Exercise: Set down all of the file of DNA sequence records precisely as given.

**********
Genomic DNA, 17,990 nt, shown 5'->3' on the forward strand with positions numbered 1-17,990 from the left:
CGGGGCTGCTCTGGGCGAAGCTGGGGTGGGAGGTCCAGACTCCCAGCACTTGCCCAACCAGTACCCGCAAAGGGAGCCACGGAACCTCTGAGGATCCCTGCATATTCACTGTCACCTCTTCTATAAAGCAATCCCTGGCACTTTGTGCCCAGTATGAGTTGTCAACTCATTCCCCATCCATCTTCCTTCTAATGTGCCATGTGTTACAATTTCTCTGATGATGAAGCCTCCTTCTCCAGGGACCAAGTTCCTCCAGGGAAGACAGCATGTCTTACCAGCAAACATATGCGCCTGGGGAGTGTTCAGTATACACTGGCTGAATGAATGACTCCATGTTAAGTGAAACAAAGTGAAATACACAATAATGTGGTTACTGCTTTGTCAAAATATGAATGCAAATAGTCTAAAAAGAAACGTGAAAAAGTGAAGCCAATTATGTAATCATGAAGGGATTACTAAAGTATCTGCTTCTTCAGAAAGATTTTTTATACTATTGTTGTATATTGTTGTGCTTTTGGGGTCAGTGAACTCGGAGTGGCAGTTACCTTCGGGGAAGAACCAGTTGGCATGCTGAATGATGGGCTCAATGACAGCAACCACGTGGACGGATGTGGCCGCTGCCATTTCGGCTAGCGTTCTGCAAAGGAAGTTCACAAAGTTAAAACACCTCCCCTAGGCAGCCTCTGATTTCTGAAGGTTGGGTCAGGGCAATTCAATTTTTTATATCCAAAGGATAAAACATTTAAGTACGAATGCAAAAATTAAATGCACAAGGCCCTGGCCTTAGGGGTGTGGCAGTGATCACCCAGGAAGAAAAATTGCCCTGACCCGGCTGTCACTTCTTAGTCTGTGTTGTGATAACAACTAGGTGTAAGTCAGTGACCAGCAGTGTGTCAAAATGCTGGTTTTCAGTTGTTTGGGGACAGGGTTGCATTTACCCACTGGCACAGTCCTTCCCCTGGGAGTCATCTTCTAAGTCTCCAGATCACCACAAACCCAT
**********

Genomic DNA, 17,990 nt, shown 5'->3' on the forward strand with positions numbered 1-17,990 from the left:
CGGGGCTGCTCTGGGCGAAGCTGGGGTGGGAGGTCCAGACTCCCAGCACTTGCCCAACCAGTACCCGCAAAGGGAGCCACGGAACCTCTGAGGATCCCTGCATATTCACTGTCACCTCTTCTATAAAGCAATCCCTGGCACTTTGTGCCCAGTATGAGTTGTCAACTCATTCCCCATCCATCTTCCTTCTAATGTGCCATGTGTTACAATTTCTCTGATGATGAAGCCTCCTTCTCCAGGGACCAAGTTCCTCCAGGGAAGACAGCATGTCTTACCAGCAAACATATGCGCCTGGGGAGTGTTCAGTATACACTGGCTGAATGAATGACTCCATGTTAAGTGAAACAAAGTGAAATACACAATAATGTGGTTACTGCTTTGTCAAAATATGAATGCAAATAGTCTAAAAAGAAACGTGAAAAAGTGAAGCCAATTATGTAATCATGAAGGGATTACTAAAGTATCTGCTTCTTCAGAAAGATTTTTTATACTATTGTTGTATATTGTTGTGCTTTTGGGGTCAGTGAACTCGGAGTGGCAGTTACCTTCGGGGAAGAACCAGTTGGCATGCTGAATGATGGGCTCAATGACAGCAACCACGTGGACGGATGTGGCCGCTGCCATTTCGGCTAGCGTTCTGCAAAGGAAGTTCACAAAGTTAAAACACCTCCCCTAGGCAGCCTCTGATTTCTGAAGGTTGGGTCAGGGCAATTCAATTTTTTATATCCAAAGGATAAAACATTTAAGTACGAATGCAAAAATTAAATGCACAAGGCCCTGGCCTTAGGGGTGTGGCAGTGATCACCCAGGAAGAAAAATTGCCCTGACCCGGCTGTCACTTCTTAGTCTGTGTTGTGATAACAACTAGGTGTAAGTCAGTGACCAGCAGTGTGTCAAAATGCTGGTTTTCAGTTGTTTGGGGACAGGGTTGCATTTACCCACTGGCACAGTCCTTCCCCTGGGAGTCATCTTCTAAGTCTCCAGATCACCACAAACCCAT